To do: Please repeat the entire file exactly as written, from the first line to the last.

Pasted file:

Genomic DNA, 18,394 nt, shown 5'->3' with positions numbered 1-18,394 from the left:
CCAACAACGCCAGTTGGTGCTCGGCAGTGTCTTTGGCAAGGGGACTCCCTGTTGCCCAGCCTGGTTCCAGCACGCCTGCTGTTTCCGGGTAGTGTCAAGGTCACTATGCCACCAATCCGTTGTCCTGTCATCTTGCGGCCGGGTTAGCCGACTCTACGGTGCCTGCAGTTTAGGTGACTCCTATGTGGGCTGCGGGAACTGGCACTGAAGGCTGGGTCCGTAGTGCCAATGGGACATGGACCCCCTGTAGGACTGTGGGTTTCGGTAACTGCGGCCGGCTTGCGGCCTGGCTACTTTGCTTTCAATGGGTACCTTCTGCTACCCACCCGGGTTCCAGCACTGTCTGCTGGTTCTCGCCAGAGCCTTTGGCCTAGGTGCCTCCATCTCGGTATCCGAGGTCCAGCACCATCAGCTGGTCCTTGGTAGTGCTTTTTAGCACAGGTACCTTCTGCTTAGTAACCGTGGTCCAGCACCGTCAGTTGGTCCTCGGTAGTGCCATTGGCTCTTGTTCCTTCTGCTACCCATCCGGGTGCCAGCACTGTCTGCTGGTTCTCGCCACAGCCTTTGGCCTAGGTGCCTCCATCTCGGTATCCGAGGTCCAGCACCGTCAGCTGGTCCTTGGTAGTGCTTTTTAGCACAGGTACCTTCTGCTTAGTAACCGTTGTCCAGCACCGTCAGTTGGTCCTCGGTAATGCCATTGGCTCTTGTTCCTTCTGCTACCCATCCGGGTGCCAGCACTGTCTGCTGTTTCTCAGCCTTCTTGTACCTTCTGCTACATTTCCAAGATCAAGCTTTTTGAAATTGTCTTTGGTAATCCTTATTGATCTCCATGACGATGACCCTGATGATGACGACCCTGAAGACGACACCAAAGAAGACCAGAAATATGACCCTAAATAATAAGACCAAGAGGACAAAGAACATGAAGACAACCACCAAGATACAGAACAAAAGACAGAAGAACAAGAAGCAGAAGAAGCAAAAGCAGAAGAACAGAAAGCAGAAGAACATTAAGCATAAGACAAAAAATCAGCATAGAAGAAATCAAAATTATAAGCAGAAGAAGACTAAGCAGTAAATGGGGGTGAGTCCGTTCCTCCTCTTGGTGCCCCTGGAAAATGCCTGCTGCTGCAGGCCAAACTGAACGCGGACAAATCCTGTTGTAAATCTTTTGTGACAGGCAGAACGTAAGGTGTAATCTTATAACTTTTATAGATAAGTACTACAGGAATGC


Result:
Genomic DNA, 18,394 nt, shown 5'->3' with positions numbered 1-18,394 from the left:
CCAACAACGCCAGTTGGTGCTCGGCAGTGTCTTTGGCAAGGGGACTCCCTGTTGCCCAGCCTGGTTCCAGCACGCCTGCTGTTTCCGGGTAGTGTCAAGGTCACTATGCCACCAATCCGTTGTCCTGTCATCTTGCGGCCGGGTTAGCCGACTCTACGGTGCCTGCAGTTTAGGTGACTCCTATGTGGGCTGCGGGAACTGGCACTGAAGGCTGGGTCCGTAGTGCCAATGGGACATGGACCCCCTGTAGGACTGTGGGTTTCGGTAACTGCGGCCGGCTTGCGGCCTGGCTACTTTGCTTTCAATGGGTACCTTCTGCTACCCACCCGGGTTCCAGCACTGTCTGCTGGTTCTCGCCAGAGCCTTTGGCCTAGGTGCCTCCATCTCGGTATCCGAGGTCCAGCACCATCAGCTGGTCCTTGGTAGTGCTTTTTAGCACAGGTACCTTCTGCTTAGTAACCGTGGTCCAGCACCGTCAGTTGGTCCTCGGTAGTGCCATTGGCTCTTGTTCCTTCTGCTACCCATCCGGGTGCCAGCACTGTCTGCTGGTTCTCGCCACAGCCTTTGGCCTAGGTGCCTCCATCTCGGTATCCGAGGTCCAGCACCGTCAGCTGGTCCTTGGTAGTGCTTTTTAGCACAGGTACCTTCTGCTTAGTAACCGTTGTCCAGCACCGTCAGTTGGTCCTCGGTAATGCCATTGGCTCTTGTTCCTTCTGCTACCCATCCGGGTGCCAGCACTGTCTGCTGTTTCTCAGCCTTCTTGTACCTTCTGCTACATTTCCAAGATCAAGCTTTTTGAAATTGTCTTTGGTAATCCTTATTGATCTCCATGACGATGACCCTGATGATGACGACCCTGAAGACGACACCAAAGAAGACCAGAAATATGACCCTAAATAATAAGACCAAGAGGACAAAGAACATGAAGACAACCACCAAGATACAGAACAAAAGACAGAAGAACAAGAAGCAGAAGAAGCAAAAGCAGAAGAACAGAAAGCAGAAGAACATTAAGCATAAGACAAAAAATCAGCATAGAAGAAATCAAAATTATAAGCAGAAGAAGACTAAGCAGTAAATGGGGGTGAGTCCGTTCCTCCTCTTGGTGCCCCTGGAAAATGCCTGCTGCTGCAGGCCAAACTGAACGCGGACAAATCCTGTTGTAAATCTTTTGTGACAGGCAGAACGTAAGGTGTAATCTTATAACTTTTATAGATAAGTACTACAGGAATGC